As a business owner, you may have long-term plans for the company. Passing it onto the next generation or selling it once you are ready to retire are just some of the options you have. If you are focused on leaving a legacy behind, you’ve probably put plans in place to help ensure you can achieve your future goals. But have you covered all your bases?
One thing you may be aware of, but aren’t sure how to handle, is the ability of your own employees to retire on time. In MassMutual’s 2017 Small Business Employee Financial Wellness study, business owners said that 42 percent of their employees would not be able to retire on time because of inadequate finances.
Six in 10 business owners surveyed have seen first-hand their employees put their retirement plans in jeopardy by taking loans from their retirement accounts, reducing or eliminating completely their retirement account contributions, or simply withdrawing money without regard for taxes and penalties.
When your employees are unable to retire on time, the impact can expand beyond just the employees and their families. It can impact you and your future plans for the business.
There are three pivotal challenges for a business owner that can emerge when employees can’t retire on time:
- Increased future costs: As a business’ payroll ages, overhead costs can be expected to rise as well. Employees who stay on the job past the traditional retirement age can create higher costs for the business through increased payroll and benefit costs.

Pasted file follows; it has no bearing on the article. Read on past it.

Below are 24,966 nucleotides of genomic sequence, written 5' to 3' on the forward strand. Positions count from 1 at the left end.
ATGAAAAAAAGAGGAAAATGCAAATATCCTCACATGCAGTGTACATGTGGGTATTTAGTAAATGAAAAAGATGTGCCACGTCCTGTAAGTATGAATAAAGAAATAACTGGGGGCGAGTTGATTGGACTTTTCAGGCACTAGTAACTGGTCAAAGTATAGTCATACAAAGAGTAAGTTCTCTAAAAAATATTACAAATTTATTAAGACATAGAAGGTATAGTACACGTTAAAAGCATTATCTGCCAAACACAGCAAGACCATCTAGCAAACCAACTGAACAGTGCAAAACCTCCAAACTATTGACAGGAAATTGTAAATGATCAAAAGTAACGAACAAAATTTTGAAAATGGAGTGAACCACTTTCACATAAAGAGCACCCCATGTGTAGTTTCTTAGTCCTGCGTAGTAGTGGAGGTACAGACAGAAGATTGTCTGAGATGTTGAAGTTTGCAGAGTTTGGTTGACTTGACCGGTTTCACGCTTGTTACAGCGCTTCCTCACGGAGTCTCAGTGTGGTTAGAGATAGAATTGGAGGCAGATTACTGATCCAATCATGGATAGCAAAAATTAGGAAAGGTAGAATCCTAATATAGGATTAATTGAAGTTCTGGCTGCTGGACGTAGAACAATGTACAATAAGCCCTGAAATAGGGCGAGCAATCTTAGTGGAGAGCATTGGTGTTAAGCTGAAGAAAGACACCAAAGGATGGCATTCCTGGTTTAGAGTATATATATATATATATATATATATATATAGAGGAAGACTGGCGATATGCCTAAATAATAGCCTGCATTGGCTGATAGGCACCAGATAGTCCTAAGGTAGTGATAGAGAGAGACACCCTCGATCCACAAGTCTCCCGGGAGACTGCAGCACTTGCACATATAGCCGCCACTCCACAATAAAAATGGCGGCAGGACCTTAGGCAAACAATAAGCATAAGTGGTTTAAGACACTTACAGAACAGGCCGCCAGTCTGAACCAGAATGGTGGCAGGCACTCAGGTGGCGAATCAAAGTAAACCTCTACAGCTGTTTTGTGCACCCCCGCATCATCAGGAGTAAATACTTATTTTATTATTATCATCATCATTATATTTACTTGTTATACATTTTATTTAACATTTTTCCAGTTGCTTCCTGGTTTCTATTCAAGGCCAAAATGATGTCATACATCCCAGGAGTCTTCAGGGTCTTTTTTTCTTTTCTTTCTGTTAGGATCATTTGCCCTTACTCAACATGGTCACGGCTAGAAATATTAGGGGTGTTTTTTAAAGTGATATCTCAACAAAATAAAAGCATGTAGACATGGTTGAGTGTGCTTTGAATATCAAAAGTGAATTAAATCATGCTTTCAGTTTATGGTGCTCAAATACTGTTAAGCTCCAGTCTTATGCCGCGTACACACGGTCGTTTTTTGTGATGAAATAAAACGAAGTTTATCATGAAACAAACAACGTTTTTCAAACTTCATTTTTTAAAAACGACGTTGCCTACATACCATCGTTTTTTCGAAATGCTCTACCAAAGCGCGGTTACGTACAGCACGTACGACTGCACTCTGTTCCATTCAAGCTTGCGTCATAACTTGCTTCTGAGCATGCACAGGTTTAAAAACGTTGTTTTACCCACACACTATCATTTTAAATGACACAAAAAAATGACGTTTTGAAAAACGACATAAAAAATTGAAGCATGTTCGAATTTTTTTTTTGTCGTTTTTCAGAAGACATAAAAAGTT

- Delayed exit and succession plans: Business owners who are proactively planning for their own exit from the business often seek to groom their successor by rotating them through various leadership roles in the company. Their flexibility to rotate them from department to department may be limited if more senior managers or leaders have delayed their retirement.
- Perceived lower business value: In the event that the business owner is seeking to exit from the company through a sale or acquisition event, an aging workforce may negatively influence the buyer’s perception about business’ sale price – especially if the company’s senior management team isn’t expected to remain in place for an extended period.
As a business owner, you have taken on the responsibility, to a certain extent, for the financial well-being your employees. By providing your employees with financial education early and often to help them better address financial issues while they work towards a timely retirement, you can better position yourself for your own eventual exit.
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